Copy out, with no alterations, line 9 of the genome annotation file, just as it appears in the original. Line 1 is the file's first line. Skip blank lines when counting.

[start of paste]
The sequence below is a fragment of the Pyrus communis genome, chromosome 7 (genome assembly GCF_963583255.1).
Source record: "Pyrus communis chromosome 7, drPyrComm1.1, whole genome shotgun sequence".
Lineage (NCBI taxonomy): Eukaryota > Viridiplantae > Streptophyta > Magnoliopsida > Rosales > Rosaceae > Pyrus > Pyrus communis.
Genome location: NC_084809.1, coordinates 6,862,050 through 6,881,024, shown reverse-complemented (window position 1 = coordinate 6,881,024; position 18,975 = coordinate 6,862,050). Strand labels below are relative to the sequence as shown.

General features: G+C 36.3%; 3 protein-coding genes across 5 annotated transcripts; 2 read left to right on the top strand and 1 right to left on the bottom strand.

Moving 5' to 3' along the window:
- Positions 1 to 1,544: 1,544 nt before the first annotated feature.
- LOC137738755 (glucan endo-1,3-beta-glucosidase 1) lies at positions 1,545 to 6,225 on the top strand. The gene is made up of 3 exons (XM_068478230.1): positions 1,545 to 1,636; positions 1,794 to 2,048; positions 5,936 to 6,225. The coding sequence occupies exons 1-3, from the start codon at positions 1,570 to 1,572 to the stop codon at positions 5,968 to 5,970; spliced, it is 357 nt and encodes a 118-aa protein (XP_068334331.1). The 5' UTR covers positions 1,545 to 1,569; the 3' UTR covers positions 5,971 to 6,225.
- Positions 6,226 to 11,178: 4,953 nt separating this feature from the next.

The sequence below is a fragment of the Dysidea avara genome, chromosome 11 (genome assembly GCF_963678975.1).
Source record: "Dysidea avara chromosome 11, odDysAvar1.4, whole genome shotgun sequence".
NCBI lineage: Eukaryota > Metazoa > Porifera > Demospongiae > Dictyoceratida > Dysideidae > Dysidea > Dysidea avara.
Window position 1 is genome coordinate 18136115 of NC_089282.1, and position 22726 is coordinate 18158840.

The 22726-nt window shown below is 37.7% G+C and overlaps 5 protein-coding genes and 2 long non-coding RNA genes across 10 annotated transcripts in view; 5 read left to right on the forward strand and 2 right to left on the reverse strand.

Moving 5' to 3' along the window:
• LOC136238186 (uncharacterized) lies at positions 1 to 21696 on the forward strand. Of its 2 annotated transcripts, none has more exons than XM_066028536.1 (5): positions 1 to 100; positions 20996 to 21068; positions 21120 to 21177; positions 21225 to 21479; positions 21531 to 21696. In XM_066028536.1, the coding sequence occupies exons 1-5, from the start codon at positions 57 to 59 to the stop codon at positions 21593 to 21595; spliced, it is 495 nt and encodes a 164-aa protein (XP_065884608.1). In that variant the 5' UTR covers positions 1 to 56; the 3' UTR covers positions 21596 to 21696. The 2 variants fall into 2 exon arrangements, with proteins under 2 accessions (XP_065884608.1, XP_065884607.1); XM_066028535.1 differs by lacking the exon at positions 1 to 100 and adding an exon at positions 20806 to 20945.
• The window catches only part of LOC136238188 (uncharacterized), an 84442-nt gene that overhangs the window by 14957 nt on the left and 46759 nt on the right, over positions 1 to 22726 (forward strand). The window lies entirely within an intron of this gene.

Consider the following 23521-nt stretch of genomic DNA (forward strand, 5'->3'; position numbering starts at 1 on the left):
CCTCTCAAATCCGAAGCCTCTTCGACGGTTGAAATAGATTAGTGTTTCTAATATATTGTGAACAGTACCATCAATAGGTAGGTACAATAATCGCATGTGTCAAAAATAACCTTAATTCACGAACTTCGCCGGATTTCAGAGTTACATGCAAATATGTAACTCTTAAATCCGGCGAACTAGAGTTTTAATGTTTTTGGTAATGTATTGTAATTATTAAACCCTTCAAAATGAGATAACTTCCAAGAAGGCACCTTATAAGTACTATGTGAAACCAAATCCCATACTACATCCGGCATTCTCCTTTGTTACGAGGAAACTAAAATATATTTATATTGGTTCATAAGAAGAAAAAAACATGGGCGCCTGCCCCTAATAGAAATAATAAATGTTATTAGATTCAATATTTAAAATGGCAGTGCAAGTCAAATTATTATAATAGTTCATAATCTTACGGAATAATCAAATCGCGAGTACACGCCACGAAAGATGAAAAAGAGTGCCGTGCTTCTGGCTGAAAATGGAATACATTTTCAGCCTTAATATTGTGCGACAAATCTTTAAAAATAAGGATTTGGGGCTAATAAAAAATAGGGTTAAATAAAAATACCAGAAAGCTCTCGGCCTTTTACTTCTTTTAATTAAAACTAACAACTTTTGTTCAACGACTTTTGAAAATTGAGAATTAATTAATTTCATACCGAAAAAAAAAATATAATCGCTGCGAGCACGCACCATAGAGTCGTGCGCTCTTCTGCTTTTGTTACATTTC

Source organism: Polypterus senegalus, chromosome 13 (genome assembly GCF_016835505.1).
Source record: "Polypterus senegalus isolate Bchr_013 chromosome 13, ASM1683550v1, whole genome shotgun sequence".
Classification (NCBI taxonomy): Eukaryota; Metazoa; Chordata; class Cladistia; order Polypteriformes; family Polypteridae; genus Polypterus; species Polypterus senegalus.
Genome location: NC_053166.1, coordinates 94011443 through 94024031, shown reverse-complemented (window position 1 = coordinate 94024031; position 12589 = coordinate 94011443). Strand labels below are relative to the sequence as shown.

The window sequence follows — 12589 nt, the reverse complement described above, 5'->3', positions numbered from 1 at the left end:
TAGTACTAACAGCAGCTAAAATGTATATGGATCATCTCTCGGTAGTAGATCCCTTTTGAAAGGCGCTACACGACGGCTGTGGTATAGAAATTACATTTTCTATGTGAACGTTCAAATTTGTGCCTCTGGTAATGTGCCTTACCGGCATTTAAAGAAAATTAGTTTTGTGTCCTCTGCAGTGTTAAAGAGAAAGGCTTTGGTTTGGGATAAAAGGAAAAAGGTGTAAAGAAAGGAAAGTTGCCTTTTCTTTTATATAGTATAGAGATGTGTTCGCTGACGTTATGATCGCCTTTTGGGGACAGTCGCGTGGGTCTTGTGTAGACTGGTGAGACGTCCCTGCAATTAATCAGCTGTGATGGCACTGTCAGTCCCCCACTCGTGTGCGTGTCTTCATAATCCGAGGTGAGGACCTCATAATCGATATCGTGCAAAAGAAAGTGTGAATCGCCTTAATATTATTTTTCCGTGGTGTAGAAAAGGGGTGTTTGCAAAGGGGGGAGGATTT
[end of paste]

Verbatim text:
- Positions 6,226 to 11,178: 4,953 nt separating this feature from the next.